unfortunately i am not aware of awk programming.could you please check whether my code is good to go which u gve
Code:

while read -r dir; do
  mem_usag=`du -sh "$dir" | cut -f 1`   
  echo -e "$mem_usag\t$dir"                 
done <<`find "home/myadmin" -maxdepth 1 -type d -print`



1) $(..) is highly recommended over `..`. Please don't use backticks anymore unless you have to deal with a very old shell.

2) Once you have a string stored in a variable, instead of cut or other external commands, you can almost always use parameter substitution or another built-in string manipulation technique to process substrings from them.

The fewer external processes you use, the faster your script will generally be, unless you are doing bulk modification of large blocks of text, in which case something like sed or awk may be faster.

3) Your here string syntax is wrong. It uses three arrows, not two. But actually, you really should be using a process substitution instead, at least when using bash.

4) I'd probably use printf instead of echo -e for the output.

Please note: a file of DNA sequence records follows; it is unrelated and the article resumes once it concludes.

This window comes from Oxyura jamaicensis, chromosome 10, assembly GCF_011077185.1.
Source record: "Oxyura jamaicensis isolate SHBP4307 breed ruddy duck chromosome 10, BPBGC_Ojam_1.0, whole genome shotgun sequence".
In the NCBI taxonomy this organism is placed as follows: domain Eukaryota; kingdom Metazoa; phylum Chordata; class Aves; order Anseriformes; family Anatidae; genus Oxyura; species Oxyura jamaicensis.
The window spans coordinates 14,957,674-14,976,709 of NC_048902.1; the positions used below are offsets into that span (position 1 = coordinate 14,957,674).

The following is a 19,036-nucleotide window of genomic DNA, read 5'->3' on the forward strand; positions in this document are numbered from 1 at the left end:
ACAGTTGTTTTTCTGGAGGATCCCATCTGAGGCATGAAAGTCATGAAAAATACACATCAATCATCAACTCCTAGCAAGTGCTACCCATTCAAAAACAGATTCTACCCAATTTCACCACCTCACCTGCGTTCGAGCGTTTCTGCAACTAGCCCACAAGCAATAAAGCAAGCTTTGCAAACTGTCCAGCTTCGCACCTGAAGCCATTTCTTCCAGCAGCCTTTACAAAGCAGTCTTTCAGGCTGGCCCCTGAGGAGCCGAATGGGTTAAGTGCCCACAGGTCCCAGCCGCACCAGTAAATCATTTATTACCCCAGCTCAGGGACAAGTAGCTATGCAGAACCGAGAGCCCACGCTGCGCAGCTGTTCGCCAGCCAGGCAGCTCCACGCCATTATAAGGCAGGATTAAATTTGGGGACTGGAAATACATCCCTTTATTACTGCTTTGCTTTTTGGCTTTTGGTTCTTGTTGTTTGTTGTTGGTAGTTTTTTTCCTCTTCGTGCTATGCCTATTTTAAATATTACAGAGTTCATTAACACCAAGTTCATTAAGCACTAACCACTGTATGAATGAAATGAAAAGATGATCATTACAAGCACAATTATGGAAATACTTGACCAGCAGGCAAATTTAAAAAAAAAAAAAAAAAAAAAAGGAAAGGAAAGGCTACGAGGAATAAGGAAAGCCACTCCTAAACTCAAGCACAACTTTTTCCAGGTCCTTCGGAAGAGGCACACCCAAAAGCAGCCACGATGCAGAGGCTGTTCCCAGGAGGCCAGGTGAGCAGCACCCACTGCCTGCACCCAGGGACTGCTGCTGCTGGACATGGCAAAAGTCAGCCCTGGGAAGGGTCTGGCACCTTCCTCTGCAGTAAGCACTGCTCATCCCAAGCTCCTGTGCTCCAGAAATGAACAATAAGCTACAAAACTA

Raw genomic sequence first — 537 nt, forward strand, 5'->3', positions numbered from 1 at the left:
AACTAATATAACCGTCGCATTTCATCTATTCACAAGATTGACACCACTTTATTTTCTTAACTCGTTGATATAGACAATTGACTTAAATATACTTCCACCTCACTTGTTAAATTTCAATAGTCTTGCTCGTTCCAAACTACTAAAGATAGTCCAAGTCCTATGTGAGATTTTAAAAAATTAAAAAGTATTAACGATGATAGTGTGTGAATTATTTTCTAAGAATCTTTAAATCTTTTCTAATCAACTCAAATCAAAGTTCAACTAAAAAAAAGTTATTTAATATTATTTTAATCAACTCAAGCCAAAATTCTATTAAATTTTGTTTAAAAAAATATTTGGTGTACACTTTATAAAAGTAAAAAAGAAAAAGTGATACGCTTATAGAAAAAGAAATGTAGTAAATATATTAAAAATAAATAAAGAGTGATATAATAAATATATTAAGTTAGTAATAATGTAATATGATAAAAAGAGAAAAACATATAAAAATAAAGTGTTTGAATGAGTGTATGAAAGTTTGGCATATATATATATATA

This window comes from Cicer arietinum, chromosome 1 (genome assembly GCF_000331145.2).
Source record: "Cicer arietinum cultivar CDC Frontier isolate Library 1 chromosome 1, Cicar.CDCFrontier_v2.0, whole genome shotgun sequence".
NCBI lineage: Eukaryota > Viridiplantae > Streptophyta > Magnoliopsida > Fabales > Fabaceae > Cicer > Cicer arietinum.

Code:

while IFS='' read -rd '' dir; do

    mem_usag=$( du -sh "$dir" )
    printf '%s\t%s\n' "${mem_usag%%[[:space:]]*}" "$dir"

done < <( find "home/myadmin" -maxdepth 1 -type d -print0 )

Beware of the space between the arrows in the '< <(..)' pattern. '<(..)' is the process substitution itself, and the other arrow is a standard shell redirection. Unlike with a normal file, however, they need to be separated into individual tokens.

Although why you want to go to the trouble to extract the first column from the du output only to print it out again in exactly the same format (right down to the tab separating the columns) is beyond me.

Speaking of which, instead of the above loop, you could just use find on its own:
Code:

find "home/myadmin" -maxdepth 1 -type d -exec du -sh '{}' \;